Subject: Dietitians of the Week

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Dietitians of the Week
Check our Facebook page every weekday for our RD of the Day, as we put a much-deserved spotlight on a dietitian who's either making headlines or writing them and delivering their expertise through the media. Here are this week's featured RDs.


LeeAnn Weintraub, MPH, RD Twitter
Happy May! With spring now in full bloom across much of the nation, our Monday RD of the Day reminds us: "With temperatures soaring and plenty of outdoor activities filling up your calendar, it's time to rethink your hydration plan."

In her article for the Los Angeles Daily News," LeeAnn Weintraub, MPH, RD, - Nutrition Counseling and Consulting, puts an emphasis on our body's need for water, especially in warmer weather like they have in her home base of southern California.

"Drinking adequate fluids is an essential part of staying cool and chronic dehydration can cause a wide range of unpleasant symptoms and health problems," says the longtime renal dietitian now in private practice. "Correct balance of fluids and electrolytes is a basic requirement for proper bodily functioning. When fluid volume goes down there can be various unintentional consequences."

Setting the stage well, LeeAnn then provides readers with symptoms of chronic dehydration. After defining each and how they relate to lack of fluids, she concludes with some specific advice.

"The amount of fluid you need each day depends on different factors like your size, activity level and even the climate. On average, most adults require about two liters of fluids per day," she explains. "A proactive approach is key to staying hydrated this time of year and curbing the symptoms of dehydration."

For emphasizing the importance of hydration as temperatures rise, LeeAnn was Monday's RD of the Day.

Read the article: How to identify chronic dehydration when the weather heats up


Christy Brissette, MS, RD Facebook Twitter
We love choosing RDs of the Day for their courage, honesty and, in the case of Tuesday's choice, humility. In her incredibly candid article in the Washington Post, Christy Brissette goes full mea culpa in "I'm a professional dietitian. I still fell victim to the allure of the wedding diet."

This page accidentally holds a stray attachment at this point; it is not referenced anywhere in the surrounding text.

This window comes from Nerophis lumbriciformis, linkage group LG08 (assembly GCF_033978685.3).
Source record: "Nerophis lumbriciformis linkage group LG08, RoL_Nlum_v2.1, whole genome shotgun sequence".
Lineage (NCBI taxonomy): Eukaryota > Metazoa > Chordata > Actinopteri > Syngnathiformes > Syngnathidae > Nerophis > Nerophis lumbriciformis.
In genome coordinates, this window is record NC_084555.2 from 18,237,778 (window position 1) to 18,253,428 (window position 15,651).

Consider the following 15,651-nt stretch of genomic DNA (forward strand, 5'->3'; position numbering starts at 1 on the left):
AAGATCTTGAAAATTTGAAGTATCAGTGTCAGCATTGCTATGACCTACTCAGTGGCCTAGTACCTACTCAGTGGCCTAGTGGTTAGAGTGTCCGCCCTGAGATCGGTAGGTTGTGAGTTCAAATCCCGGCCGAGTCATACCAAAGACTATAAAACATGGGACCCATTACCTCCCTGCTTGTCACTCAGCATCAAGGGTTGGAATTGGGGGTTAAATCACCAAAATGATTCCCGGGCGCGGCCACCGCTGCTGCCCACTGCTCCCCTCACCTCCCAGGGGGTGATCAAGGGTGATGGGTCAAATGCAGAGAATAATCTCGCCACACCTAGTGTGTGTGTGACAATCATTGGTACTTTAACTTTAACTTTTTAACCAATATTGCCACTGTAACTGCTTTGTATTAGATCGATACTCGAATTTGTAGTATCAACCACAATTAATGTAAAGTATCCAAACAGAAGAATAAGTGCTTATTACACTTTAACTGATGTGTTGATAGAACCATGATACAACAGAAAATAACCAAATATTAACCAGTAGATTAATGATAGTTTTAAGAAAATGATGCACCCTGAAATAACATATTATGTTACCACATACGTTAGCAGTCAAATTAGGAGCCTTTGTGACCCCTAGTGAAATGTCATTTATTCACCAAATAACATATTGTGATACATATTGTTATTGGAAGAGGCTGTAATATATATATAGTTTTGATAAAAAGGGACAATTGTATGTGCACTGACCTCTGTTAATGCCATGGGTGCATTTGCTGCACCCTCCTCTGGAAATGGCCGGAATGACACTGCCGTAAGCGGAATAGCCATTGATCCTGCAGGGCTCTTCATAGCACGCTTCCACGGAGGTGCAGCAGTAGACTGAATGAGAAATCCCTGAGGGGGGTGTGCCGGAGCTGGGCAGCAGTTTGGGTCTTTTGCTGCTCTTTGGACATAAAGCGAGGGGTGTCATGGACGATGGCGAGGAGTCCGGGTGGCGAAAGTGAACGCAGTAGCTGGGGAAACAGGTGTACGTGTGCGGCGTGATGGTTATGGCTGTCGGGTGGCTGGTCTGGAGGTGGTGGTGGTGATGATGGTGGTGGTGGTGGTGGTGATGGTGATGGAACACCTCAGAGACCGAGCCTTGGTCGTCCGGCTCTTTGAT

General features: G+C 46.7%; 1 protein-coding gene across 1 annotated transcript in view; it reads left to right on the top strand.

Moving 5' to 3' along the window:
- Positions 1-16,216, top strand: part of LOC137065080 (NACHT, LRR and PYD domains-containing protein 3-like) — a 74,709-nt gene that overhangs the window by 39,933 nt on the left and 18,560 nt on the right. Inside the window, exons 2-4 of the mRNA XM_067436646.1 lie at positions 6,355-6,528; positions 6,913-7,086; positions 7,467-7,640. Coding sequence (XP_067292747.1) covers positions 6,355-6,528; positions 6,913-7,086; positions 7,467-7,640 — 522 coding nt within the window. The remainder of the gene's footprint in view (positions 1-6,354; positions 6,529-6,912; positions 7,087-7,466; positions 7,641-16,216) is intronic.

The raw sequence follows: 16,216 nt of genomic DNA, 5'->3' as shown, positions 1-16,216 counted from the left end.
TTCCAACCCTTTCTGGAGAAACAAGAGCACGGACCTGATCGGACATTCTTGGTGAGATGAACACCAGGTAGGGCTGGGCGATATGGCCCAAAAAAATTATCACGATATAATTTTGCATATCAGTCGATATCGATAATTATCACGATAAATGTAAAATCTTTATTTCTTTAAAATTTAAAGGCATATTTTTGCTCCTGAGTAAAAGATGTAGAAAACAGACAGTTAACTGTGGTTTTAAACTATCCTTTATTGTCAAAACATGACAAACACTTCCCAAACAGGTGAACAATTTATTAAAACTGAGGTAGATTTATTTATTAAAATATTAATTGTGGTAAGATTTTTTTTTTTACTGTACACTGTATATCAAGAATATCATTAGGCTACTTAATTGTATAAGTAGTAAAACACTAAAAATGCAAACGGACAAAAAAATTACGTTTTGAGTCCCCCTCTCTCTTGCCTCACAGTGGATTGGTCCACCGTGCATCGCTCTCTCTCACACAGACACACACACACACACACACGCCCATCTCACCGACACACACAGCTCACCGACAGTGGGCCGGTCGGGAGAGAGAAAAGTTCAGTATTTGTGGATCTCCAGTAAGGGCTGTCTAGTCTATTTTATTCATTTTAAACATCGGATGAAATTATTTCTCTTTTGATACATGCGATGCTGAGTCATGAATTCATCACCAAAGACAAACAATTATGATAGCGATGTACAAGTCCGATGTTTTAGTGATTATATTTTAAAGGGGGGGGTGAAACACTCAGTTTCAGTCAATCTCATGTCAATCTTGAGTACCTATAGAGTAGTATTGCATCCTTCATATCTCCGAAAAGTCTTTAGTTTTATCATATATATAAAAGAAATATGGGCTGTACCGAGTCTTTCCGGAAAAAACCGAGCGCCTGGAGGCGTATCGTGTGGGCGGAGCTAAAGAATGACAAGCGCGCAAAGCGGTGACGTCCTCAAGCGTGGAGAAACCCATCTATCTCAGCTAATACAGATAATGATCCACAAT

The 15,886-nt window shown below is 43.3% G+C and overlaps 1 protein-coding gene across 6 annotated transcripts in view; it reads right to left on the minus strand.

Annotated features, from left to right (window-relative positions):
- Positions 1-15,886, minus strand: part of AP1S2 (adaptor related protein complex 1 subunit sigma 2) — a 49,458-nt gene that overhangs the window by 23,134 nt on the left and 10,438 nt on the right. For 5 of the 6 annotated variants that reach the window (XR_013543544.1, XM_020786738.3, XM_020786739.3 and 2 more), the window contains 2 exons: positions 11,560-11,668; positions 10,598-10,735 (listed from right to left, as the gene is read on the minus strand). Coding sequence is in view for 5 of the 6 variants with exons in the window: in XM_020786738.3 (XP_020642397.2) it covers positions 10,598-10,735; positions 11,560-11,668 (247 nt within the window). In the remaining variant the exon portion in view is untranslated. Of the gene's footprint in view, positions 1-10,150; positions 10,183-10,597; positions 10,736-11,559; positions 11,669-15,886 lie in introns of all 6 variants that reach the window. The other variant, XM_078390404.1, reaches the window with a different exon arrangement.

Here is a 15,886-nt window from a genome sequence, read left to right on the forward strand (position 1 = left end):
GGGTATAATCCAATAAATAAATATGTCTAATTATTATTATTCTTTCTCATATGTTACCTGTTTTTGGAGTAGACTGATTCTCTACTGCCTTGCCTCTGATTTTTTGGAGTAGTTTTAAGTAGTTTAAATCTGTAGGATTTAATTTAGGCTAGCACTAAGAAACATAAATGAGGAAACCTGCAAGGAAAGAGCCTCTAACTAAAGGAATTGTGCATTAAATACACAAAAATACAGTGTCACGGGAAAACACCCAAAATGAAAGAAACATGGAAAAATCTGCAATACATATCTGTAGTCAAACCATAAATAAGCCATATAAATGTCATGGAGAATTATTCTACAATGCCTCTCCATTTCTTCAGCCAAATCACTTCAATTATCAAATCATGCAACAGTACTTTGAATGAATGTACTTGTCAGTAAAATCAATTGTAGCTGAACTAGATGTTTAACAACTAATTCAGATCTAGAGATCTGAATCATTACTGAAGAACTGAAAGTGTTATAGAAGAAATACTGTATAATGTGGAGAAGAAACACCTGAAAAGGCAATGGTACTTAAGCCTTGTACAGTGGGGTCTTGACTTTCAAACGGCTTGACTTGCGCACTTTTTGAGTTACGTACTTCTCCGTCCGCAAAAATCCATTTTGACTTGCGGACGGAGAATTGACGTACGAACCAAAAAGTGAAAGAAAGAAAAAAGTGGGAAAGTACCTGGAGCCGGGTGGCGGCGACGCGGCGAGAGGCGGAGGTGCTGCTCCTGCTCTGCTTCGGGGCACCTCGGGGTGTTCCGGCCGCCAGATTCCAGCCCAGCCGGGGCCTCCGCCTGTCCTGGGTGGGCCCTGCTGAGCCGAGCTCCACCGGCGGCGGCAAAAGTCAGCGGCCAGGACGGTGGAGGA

Christy's story is pretty typical, but she bravely calls herself out for being an RD and still trying things she wouldn't recommend. Her fiancée, also stressing about looking wedding-ready, started a low-carb diet to lose weight and asked Christy to not eat her usual high-carb food (she's plant-based) in front of him. She decided, against her usual mindset, to join him.

"I though it would be a good nutrition experiment for me to write about and share with clients," explained the owner of 80 Twenty Nutrition - Healthy Eating Made Simple. "I have to admit, my more overpowering motivation was the hope that I might slim down a bit. The idea of quick and dramatic results was incredibly alluring."

She then chronicles her experience, sharing the personal journey and the professional view of it. In the end, Tuesday's RD of the Day came back to what she already knew.

"There are many different ways to lose weight, but experience has shown me time and time again that chasing quick results means plenty of weight regain later on," Christy says. "We also know that losing and regaining weight frequently can be tough on your heart. How ironic that weddings, the official ceremony of love, should be inspiring us to do anything that might hurt our hearts. On every level that's just wrong."

Join us in wishing Christy and her fiancée the best of luck on their upcoming wedding and marriage.

Read the article: I’m a professional dietitian. I still fell victim to the allure of the wedding diet.


Paula Jeanne Serafino-Cross, MS, RD, LDN  
Dietitians know the reasons why it gets harder to lose weight as one ages. Wednesday's RD of the Day addresses the older generation in her "50's and Fabulous" segment for Western Mass News.